Under sub-rule 4 of Rule 4, a notice issued to a person requires him to appear in person and unless the commission otherwise directs, he is supposed to appear on each date of hearing and, if so required to enter into recognizance with one or more sureties.
Sub-rule 5 of Rule 4 says, “Where the alleged contempt by any of office bearer or member of a political party enlisted under the Act consists of any of the grounds mentioned in sub-rule 1, the notice shall be served on the party leader of such political party and such of office bearers or members of the party who at the time of alleged contempt were responsible for such act”.
According to sub-rule 6, where the ECP is satisfied by an affidavit or otherwise that the respondent is or, as the case may be, respondents are avoiding service, it may direct issuance of bailable or non-bailable warrants for his or their arrest.
Sub-rule 7 says, “Where the contempt consists of words or any act of visible sign which tends to prejudice a party to the proceeding before the Commission or tends to scandalize the Commissioner or any member of the Commission or otherwise tends to bring the Commissioner or a member of the Commission in relation to his office into hatred, ridicule or contempt, the matter shall in the first instance be placed before the Commissioner and such member as the Commissioner may nominate to consider the expediency or propriety of taking action in the matter.”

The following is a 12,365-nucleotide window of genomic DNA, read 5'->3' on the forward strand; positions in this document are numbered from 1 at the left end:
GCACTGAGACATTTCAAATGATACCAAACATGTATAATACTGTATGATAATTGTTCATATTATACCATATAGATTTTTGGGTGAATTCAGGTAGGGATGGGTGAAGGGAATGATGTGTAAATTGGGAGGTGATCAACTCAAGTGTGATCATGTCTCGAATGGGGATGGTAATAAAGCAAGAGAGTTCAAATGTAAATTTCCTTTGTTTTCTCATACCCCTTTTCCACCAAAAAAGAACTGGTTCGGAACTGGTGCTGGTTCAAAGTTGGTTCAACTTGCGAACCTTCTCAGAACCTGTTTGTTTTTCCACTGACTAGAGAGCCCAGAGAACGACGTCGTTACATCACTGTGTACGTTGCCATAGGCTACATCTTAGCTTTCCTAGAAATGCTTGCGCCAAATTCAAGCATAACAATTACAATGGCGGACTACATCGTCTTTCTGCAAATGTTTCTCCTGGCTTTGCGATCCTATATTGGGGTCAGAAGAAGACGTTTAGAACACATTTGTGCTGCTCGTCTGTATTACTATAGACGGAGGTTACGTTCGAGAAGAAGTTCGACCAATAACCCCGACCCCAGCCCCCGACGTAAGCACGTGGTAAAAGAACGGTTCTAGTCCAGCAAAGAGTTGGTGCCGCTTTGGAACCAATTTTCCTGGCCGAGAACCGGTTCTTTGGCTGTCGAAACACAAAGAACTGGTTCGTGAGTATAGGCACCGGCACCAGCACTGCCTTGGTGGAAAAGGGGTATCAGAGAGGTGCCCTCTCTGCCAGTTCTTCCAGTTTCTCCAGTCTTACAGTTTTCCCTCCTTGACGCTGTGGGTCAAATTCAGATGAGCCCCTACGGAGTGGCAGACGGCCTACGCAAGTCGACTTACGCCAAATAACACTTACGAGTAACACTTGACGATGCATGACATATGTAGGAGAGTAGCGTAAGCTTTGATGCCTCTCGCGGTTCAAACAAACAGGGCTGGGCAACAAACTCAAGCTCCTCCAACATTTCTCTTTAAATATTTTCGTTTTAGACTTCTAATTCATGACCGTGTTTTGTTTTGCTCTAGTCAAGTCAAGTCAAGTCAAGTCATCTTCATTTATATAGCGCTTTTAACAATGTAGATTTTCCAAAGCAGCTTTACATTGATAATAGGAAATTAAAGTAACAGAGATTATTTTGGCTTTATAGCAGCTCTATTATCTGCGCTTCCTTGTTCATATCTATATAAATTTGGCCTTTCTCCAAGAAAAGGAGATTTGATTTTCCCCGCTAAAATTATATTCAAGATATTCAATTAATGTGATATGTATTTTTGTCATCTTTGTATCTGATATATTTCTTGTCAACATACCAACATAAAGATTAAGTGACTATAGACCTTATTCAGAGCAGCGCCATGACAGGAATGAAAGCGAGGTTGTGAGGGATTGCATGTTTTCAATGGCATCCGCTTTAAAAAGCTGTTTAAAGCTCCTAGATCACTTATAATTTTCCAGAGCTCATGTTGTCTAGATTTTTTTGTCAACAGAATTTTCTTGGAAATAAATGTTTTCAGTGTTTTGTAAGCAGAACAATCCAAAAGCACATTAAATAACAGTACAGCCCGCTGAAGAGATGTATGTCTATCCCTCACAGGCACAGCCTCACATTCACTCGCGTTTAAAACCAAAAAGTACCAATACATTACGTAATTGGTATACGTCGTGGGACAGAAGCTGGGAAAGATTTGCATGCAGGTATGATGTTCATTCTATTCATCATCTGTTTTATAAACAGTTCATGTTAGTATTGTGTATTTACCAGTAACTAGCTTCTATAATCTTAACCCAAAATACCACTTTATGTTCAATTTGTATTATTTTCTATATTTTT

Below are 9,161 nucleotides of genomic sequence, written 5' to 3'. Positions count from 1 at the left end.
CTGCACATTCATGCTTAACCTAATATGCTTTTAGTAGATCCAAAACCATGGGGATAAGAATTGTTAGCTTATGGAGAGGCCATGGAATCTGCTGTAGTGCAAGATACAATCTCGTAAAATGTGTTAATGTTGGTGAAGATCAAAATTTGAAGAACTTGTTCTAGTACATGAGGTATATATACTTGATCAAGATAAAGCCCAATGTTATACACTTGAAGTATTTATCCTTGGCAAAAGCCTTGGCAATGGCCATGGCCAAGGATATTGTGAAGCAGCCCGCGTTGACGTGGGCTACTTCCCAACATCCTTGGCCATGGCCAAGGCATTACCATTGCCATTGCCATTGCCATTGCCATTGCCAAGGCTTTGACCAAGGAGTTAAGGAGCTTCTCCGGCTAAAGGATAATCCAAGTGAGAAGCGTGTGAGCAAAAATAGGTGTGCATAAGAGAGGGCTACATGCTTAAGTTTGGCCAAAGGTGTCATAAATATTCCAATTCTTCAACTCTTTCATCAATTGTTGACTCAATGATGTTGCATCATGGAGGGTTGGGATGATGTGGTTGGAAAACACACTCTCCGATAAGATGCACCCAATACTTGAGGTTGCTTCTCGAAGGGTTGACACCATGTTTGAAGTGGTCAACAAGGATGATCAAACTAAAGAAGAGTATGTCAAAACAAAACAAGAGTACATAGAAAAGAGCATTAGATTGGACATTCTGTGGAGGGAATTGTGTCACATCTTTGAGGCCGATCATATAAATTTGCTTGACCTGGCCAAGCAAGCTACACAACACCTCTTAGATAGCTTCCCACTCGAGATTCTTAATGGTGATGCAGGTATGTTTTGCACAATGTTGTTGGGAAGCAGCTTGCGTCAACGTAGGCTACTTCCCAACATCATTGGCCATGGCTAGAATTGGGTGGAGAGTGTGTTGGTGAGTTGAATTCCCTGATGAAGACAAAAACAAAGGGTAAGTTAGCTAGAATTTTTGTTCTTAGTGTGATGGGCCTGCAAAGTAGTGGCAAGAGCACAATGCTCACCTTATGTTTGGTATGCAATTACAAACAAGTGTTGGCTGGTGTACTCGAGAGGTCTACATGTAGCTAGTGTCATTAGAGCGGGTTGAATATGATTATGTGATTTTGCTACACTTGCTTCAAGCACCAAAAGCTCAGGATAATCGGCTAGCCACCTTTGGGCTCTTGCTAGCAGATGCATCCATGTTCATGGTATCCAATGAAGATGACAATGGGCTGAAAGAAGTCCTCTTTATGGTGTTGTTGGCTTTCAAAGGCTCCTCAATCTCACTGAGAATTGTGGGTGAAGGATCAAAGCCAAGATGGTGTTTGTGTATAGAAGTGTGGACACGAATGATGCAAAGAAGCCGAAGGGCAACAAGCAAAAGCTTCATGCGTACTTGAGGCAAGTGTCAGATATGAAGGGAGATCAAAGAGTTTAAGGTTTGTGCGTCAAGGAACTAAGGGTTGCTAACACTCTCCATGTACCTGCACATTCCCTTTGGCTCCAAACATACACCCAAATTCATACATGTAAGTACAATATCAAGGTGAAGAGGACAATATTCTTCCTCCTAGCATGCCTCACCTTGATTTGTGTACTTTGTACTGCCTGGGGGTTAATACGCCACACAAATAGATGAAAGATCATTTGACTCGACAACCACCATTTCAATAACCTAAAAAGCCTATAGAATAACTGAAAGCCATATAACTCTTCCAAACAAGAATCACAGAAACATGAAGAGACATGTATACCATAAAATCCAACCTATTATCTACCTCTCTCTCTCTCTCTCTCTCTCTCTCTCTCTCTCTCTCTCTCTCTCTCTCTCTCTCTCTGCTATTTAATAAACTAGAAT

Under sub-rule 8 of Rule 4, if the ECP on the basis of opinion expressed by CEC or the members mentioned in sub-rule 7 decides that action should be taken in the matter, a notice of proceedings shall be issued to the Advocate General, Islamabad, who shall in that event either conduct proceedings himself or depute an additional advocate general or a deputy or assistant advocate general for the purpose.
Sub-rule 9 requires the respondent to file a written reply at the first hearing in answer to allegation against him and shall be afforded reasonable opportunity to adduce evidence in his defence.
Sub-rule 10 reads, “No oath shall be administered to the respondent unless he chooses to appear as his own witness.”
Under sub-rule 11 where the contempt is committed in the face of the ECP, CEC or a member of the Commission in Chambers, the Commission, the Commissioner or the member, as the case may be, may proceed forthwith to determine the guilt of the respondent.
Sub-rule 12 reads, “If at any time during the pendency of the contempt proceedings or thereafter but before the execution of the sentence, the respondent tenders unqualified apology, the Commission may consider such apology and make such order as it may consider appropriate”.
The commission may award sentence of imprisonment, fine or both as it may deem fit in the circumstances of each case, under sub-rule 13 of Rule 4.